Do you know how many times I've seen people post images of their subjects at locations which I myself have drooled over, yet refrained from using because I respect laws and rules? I respect the need to keep certain areas private and the desire to keep the general public safe. A photographer friend and I have been talking about an area we've both been wanting to use for quite some time. It's private property. I have the owner's name and contact info yet I've been hesitant to contact them. Why? Because I'm afraid of a big fat "NO". I gave my friend the contact information and she and her guy went over to speak to this property owner and guess what?!?! He was hesitant to allow anyone access to his property because he's had to scare off numerous other photographers who've trespassed onto his property without permission. This actually irritates the ever living heck out of me. This poor man. And poor us... there will always be someone who ruins it for the rest of us and it needs to stop.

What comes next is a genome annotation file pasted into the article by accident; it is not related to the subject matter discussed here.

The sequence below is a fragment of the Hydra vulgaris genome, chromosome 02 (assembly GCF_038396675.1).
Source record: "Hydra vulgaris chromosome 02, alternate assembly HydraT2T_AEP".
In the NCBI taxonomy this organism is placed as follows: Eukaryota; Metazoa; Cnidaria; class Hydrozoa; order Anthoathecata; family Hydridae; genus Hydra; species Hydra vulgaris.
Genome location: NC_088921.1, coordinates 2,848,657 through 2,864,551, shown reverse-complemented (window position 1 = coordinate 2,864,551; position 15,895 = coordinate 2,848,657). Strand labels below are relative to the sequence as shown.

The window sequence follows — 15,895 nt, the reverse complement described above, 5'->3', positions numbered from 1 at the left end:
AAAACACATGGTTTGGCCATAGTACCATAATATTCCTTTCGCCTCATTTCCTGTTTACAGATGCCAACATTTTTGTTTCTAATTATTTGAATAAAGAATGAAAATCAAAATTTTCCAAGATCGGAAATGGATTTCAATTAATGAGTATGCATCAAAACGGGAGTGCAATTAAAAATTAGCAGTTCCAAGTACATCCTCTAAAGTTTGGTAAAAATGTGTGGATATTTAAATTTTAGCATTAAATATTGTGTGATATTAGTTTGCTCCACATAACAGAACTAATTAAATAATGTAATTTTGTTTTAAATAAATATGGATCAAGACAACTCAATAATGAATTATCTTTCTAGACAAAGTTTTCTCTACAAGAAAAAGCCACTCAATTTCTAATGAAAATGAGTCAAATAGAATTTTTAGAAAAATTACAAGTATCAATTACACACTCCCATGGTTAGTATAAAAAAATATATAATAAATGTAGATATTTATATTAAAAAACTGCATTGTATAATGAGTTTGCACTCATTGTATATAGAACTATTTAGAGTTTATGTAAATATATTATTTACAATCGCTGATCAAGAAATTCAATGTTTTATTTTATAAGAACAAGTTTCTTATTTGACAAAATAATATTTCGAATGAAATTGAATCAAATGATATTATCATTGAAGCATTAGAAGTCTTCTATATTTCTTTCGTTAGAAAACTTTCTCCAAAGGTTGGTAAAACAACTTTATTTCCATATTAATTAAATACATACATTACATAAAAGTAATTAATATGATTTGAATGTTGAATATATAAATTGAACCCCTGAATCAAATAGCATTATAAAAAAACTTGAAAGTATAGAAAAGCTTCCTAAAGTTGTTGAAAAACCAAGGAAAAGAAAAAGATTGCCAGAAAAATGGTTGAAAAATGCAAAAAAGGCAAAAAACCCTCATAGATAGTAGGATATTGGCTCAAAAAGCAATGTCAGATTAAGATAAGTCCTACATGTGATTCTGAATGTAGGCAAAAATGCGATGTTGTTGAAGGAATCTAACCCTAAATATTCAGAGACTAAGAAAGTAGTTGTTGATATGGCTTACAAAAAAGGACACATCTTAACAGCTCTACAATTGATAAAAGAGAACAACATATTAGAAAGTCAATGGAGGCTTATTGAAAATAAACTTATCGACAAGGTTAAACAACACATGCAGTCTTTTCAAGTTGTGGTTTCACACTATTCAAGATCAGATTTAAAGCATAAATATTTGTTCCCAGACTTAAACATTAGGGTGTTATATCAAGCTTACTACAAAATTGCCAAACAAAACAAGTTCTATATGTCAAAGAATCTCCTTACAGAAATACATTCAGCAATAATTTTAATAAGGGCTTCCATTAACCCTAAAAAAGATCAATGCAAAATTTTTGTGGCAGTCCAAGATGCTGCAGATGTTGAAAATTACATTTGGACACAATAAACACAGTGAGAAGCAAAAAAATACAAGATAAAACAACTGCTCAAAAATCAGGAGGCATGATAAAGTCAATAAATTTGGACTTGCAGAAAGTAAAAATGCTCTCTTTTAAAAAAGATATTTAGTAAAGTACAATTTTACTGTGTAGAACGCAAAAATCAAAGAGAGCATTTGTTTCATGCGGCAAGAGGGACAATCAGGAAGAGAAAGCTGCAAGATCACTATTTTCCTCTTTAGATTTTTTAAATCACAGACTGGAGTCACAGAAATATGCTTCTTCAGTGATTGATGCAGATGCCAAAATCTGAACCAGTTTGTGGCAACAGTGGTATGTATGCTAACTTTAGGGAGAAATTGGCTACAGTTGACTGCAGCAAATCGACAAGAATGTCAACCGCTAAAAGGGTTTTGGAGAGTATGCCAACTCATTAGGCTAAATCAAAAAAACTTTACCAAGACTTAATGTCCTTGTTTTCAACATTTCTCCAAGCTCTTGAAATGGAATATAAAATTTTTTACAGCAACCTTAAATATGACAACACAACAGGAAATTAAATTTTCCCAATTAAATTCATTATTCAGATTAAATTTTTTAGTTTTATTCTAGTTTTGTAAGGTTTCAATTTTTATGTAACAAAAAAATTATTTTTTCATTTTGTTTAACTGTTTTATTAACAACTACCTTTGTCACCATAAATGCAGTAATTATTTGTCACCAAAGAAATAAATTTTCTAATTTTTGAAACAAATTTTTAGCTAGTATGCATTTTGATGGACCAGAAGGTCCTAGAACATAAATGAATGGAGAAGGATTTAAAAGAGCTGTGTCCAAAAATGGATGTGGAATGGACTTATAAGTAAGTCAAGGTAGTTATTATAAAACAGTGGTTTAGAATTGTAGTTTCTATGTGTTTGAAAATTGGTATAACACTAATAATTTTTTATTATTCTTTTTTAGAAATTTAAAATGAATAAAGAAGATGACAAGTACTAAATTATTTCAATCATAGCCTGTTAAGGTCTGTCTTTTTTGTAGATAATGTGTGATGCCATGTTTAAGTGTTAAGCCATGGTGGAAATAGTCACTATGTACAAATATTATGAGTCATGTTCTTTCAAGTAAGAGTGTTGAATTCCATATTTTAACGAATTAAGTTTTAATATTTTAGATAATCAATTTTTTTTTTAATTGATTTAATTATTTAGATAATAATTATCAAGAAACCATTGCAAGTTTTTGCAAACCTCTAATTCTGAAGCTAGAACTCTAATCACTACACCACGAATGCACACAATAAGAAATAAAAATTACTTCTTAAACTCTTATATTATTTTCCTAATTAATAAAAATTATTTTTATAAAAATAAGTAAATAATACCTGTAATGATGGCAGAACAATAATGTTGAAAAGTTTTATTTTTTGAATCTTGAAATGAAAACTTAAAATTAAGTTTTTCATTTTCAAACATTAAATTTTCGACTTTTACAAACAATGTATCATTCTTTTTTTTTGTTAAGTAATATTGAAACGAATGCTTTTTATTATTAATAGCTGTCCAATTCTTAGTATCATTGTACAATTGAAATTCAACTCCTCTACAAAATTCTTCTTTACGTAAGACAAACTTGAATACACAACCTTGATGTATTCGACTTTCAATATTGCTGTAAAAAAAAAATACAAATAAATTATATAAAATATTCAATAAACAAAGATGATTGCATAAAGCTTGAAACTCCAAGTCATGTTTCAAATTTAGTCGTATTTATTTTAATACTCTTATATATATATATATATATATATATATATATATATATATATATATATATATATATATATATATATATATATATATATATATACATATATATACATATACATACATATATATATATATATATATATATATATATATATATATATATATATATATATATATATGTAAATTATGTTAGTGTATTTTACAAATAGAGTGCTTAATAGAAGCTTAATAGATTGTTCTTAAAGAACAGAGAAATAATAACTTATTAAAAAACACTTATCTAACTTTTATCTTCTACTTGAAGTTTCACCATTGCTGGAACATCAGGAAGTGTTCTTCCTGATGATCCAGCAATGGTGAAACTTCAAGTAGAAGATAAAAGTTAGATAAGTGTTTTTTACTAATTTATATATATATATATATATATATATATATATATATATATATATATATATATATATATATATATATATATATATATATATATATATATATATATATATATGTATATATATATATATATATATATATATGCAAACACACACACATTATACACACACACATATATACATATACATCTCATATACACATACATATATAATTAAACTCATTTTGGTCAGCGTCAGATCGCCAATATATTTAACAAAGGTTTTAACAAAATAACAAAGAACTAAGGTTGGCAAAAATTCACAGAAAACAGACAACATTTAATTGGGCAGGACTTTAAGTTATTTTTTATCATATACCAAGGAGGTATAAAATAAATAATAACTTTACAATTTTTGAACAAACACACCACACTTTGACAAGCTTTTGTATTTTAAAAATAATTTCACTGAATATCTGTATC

I know, I know...."Danielle, I thought you didn't want to sound like a Sanctimonious Bleep?!?!". I get it, I sound like a snot. But I'm not. I just think it would be great if others played by the rules. I carry a Liability Insurance Policy to protect my clients, myself and property owners (should anything happen while I'm using their property). This is my business and my reputation at stake. It makes me sad that there are people out there assuming we are all a bunch of disrespectful jerkwads when I try so hard to do things the "right" way. The "kind and respectful" way. As for Liability Insurance... Imagine the ramifications should something happen to your client during any session, let alone one where you're trespassing. If they were to be injured and sued, your life would be ruined. You could possibly lose everything you've ever worked for and more. But, let's assume you do have insurance. Even insured, if anyone is injured or damage is done to the property you're at while trespassing, your insurance isn't going to cover anything. It's just not worth it to trespass. 


Why not think of others once in a while? Let's as whole, hold our industry to a higher standard. So many "newbies" get an attitude with more seasoned photographers when they're taken to task for promoting themselves as "professional" when they act anything but. Perhaps, instead of assuming skilled photographers are poking fun at your inexperience with a camera, think about the way you are representing the industry you're wanting to be a part of. Act professionally, work with integrity, and get yourself some inexpensive liability insurance. If this is your business, treat it as such.